And what happens comes in the next stanzas. I remember hearing this next one during the time of my father’s death. Dad had just turned 65, a little older than I am now, and I was a 36-year old pastor. It was a terrible time for our whole family, as Dad succumbed to lung cancer, right at the time when he and Mom were starting to really enjoy living in retirement and all that brought. The words, “When through the deep waters, I call thee to go…” There was no way around it – Dad was dead, and each of us had to just seem to wade through those times when it nearly felt we were drowning. Strange that God “called” us to go through that. It said a huge truth to me, that our faith doesn’t make all the terrible things in life go away, but instead, makes it possible to move through them. “The rivers of woe shall not thee overflow.” God’s promise again – we will survive this. As hard as it is. “For I will be with thee, thy troubles to bless, and sanctify to thee thy deepest distress.” I still shed some tears when I read or speak those words. Can it be that, in those painful, killing times, that God simply says – I will be with you – you are never going to be alone. AND, beyond that, God says, I will even bless the troubles you have heaped upon your shoulders, and in fact, in those worst moments, I, your God, will make those the holiest of times, not because of how terrible they are, but because we are in this together. Wow.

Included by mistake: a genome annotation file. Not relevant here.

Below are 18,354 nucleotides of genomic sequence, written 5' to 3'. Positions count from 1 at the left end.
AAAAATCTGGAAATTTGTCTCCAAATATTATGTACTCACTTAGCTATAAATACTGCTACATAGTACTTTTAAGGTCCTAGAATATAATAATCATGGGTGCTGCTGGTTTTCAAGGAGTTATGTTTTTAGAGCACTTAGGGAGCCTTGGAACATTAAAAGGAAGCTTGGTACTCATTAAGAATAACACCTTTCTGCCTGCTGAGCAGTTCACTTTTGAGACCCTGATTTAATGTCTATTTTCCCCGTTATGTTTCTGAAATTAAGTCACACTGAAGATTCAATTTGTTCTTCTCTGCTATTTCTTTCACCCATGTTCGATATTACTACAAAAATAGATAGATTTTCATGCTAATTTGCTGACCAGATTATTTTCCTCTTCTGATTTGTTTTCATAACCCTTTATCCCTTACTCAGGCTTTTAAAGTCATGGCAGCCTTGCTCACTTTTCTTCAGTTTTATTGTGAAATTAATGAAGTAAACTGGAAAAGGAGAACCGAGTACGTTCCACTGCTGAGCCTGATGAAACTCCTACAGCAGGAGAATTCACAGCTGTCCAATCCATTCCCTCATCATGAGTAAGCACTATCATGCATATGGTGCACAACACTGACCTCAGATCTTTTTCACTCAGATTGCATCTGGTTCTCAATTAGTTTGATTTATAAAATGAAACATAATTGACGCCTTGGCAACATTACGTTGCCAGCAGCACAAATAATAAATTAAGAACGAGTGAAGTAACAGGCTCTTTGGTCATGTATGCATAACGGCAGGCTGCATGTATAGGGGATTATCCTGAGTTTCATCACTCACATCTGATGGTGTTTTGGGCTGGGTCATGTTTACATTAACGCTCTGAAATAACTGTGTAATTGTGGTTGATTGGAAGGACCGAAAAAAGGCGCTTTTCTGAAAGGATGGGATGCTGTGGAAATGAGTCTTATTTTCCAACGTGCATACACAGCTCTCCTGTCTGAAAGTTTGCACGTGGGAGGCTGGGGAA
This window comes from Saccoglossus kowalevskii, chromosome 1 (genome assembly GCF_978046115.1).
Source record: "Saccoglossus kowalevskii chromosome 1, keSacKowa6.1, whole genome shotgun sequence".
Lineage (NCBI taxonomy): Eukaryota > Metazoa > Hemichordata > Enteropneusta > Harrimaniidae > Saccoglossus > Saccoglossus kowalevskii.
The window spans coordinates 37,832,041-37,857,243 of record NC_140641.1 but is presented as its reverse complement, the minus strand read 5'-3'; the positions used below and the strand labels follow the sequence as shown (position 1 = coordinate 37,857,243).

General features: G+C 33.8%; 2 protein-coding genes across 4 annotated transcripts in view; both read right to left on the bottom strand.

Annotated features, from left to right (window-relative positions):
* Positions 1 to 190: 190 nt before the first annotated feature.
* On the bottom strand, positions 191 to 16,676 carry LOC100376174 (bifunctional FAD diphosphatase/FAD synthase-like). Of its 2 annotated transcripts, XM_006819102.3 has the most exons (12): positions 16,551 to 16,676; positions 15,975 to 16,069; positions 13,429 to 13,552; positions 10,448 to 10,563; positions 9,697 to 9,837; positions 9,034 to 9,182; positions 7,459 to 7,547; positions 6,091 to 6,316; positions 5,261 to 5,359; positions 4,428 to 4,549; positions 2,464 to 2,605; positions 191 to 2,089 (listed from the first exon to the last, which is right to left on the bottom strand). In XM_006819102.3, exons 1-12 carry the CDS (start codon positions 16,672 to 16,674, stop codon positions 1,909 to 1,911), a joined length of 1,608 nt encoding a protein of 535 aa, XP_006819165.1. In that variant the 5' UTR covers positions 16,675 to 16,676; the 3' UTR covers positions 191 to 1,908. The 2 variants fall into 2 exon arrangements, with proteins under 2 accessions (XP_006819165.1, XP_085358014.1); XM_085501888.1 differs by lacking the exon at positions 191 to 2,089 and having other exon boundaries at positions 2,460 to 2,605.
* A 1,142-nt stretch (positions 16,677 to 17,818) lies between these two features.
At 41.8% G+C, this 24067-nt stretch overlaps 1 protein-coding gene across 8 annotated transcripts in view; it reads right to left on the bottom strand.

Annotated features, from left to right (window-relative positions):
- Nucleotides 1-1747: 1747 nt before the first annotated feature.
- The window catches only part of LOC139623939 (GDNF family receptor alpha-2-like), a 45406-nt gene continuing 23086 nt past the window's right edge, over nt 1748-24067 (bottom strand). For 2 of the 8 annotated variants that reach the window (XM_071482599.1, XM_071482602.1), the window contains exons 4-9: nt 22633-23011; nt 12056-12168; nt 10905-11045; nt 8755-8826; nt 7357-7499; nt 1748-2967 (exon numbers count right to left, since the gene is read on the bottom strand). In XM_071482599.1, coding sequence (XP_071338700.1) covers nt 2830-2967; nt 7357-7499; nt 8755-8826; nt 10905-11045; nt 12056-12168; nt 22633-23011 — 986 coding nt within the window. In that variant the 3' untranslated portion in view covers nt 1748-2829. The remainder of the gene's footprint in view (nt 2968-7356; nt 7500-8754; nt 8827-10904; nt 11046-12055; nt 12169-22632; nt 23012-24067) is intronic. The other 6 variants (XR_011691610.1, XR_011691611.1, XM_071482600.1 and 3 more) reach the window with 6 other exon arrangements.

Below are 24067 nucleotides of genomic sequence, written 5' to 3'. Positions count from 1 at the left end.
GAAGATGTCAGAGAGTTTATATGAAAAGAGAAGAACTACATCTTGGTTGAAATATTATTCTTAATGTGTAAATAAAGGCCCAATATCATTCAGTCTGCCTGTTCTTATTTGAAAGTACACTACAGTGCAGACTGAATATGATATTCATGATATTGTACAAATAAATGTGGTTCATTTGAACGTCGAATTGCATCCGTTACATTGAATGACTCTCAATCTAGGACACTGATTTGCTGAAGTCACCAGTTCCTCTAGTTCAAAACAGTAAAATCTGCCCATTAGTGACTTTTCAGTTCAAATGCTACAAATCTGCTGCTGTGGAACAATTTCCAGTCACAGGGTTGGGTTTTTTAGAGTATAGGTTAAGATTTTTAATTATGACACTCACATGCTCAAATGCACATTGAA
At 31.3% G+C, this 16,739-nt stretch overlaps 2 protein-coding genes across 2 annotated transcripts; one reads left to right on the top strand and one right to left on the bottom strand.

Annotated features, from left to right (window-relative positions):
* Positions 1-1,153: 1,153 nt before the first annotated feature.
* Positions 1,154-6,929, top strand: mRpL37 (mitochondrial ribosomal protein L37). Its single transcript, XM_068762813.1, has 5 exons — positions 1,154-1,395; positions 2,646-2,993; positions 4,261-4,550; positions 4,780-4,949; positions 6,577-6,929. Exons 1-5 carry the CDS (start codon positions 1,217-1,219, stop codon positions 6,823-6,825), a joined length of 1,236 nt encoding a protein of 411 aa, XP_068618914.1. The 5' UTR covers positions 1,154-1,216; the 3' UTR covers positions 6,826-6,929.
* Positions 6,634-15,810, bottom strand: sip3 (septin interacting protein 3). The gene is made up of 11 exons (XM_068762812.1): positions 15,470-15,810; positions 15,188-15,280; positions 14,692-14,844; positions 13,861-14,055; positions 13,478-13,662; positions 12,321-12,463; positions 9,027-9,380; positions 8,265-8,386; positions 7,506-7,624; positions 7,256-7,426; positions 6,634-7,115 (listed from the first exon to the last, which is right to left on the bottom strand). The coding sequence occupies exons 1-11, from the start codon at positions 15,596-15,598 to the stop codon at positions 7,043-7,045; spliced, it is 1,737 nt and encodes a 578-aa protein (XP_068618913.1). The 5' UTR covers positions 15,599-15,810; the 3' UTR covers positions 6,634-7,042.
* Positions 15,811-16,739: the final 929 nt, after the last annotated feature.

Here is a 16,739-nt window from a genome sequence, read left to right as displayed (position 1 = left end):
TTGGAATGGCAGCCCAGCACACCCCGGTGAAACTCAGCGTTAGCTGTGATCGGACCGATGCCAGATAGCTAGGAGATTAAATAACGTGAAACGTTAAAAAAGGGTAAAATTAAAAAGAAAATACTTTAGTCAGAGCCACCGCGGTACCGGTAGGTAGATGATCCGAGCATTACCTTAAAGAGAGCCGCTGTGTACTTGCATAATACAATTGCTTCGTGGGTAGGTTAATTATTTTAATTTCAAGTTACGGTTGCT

The third stanza – “When through fiery trials thy pathways shall lie” – once again, our faith doesn’t keep us from the hard times, where it almost feels as though we are under siege, or under trial – but we just need to know that there are times when we have to step foot through those places where it feels like even the soles of our feet are on fire, it’s so hard. BUT – “My strength, all sufficient shall be thy supply.” So, throw whatever you want, as I live my life and encounter these just icky times of struggle – God’s strength, which is sufficient for the day, will fill me, and give me the hope and power to take another step ahead, when all I want to do is really quit.”